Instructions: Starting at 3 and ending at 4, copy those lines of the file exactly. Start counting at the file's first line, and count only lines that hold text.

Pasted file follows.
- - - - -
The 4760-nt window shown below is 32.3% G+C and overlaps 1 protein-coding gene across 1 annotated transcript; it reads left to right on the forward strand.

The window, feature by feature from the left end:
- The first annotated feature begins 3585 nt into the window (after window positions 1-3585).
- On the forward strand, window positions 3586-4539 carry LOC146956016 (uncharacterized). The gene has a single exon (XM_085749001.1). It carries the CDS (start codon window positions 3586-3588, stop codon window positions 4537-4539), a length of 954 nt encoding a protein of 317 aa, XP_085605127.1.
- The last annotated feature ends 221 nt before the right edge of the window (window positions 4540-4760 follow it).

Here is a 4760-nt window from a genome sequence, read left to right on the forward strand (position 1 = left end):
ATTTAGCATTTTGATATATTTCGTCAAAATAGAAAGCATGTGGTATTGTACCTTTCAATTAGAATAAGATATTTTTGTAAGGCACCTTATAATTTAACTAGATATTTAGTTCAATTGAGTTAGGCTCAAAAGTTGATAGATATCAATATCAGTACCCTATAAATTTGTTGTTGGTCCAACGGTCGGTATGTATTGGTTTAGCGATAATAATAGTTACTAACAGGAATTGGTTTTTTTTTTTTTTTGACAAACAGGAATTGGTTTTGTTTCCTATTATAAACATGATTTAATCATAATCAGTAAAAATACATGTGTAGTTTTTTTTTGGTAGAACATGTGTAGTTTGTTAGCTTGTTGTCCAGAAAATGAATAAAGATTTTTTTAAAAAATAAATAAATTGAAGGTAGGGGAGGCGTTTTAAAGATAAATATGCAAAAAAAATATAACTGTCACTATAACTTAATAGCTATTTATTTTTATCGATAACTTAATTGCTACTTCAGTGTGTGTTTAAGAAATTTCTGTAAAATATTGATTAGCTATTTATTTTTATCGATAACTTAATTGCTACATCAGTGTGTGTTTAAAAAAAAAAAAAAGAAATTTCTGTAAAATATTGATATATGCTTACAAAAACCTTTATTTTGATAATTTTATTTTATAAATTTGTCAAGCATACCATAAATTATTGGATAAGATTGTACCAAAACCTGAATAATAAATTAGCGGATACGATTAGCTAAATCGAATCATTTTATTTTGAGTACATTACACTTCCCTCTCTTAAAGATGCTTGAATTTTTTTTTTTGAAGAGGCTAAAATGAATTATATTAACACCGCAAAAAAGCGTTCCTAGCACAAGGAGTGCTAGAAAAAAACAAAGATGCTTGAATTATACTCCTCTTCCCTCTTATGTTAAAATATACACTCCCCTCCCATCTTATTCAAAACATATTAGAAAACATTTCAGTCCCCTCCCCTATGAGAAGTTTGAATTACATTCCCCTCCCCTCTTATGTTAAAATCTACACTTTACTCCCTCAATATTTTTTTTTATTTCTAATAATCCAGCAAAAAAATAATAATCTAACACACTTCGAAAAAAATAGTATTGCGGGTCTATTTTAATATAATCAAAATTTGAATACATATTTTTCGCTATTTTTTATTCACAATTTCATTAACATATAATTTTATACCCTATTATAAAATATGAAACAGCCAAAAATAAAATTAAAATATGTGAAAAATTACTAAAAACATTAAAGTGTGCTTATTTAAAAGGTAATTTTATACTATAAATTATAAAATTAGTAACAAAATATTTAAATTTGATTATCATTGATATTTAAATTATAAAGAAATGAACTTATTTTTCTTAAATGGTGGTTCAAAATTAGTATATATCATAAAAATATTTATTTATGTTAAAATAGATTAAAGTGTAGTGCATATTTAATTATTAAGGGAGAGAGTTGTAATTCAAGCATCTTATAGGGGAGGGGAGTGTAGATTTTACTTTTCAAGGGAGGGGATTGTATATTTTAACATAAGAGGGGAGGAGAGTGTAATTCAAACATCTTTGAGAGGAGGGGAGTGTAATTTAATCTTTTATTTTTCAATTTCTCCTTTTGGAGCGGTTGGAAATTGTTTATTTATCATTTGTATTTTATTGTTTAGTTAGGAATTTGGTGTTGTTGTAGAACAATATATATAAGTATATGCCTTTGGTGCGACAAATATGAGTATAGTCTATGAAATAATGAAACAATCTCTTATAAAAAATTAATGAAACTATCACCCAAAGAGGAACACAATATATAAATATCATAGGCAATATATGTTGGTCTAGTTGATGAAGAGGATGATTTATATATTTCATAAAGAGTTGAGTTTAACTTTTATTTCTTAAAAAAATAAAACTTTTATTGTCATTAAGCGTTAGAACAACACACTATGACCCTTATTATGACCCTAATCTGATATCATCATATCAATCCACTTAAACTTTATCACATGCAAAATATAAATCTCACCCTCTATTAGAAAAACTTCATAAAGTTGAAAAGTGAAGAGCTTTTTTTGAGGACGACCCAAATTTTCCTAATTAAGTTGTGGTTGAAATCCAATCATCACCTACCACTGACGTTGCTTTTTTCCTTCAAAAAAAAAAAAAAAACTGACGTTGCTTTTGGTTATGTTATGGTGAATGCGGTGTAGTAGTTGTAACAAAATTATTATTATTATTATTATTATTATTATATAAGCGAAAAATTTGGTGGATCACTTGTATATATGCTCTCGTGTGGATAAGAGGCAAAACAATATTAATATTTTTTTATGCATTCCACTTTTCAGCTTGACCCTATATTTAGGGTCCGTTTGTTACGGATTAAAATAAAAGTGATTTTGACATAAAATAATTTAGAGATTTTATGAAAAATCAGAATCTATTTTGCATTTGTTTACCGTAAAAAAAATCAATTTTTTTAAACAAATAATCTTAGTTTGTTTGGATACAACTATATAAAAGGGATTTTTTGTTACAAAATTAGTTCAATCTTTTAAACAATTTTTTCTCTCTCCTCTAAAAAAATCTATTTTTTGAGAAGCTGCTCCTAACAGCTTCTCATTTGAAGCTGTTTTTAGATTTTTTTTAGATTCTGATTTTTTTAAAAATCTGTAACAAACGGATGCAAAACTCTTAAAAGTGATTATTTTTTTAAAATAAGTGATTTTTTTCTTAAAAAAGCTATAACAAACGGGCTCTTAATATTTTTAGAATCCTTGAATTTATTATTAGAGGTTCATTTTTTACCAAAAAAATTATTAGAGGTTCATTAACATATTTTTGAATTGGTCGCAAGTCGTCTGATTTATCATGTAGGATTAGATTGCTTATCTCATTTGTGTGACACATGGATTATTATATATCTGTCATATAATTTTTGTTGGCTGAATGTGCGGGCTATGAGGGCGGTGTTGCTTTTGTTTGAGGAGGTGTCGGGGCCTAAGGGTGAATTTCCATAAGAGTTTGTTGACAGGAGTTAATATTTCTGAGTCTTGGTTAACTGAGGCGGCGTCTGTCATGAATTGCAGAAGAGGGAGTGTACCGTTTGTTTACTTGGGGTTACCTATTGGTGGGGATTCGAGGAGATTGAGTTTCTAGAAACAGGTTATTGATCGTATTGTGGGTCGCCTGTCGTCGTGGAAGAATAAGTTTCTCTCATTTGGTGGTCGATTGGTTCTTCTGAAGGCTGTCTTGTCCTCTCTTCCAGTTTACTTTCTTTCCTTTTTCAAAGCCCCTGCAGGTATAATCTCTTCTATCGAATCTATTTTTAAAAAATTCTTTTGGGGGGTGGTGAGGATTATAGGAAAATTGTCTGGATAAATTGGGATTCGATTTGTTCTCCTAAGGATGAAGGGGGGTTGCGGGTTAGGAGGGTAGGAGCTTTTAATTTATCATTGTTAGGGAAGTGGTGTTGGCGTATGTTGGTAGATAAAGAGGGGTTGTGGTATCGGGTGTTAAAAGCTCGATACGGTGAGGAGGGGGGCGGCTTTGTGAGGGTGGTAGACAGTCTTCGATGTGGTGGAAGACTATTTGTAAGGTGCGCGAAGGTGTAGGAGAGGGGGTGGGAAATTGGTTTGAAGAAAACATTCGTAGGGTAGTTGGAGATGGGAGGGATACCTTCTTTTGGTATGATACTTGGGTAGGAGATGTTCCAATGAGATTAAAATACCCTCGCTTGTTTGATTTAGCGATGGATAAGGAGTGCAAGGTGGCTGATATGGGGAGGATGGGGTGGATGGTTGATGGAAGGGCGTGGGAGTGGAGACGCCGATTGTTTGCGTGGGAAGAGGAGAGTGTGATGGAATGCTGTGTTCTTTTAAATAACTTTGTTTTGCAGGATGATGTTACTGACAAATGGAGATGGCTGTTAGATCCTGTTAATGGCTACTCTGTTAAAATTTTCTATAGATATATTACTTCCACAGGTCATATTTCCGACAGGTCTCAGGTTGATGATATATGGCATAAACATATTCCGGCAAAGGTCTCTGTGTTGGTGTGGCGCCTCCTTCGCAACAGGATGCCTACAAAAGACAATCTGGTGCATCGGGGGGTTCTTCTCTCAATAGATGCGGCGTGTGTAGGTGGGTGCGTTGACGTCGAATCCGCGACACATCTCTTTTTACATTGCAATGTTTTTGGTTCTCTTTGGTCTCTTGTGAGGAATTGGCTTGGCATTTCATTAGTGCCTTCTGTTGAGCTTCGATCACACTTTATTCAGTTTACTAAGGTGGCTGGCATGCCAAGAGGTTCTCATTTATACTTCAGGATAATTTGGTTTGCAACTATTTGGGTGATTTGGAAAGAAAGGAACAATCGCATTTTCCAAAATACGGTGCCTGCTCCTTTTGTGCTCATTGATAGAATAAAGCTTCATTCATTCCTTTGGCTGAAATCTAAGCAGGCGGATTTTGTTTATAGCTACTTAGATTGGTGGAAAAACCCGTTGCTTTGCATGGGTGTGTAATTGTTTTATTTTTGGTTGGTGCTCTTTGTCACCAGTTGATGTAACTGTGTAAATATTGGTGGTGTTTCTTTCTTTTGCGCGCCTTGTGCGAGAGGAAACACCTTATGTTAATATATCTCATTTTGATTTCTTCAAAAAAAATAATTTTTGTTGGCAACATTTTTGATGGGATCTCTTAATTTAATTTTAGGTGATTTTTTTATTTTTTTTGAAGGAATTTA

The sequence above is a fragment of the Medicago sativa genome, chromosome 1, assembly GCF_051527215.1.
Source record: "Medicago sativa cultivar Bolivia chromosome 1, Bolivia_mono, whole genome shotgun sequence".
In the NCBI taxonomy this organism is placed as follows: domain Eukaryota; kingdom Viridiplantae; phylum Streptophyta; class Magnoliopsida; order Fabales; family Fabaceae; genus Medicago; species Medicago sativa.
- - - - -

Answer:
- The first annotated feature begins 3585 nt into the window (after window positions 1-3585).
- On the forward strand, window positions 3586-4539 carry LOC146956016 (uncharacterized). The gene has a single exon (XM_085749001.1). It carries the CDS (start codon window positions 3586-3588, stop codon window positions 4537-4539), a length of 954 nt encoding a protein of 317 aa, XP_085605127.1.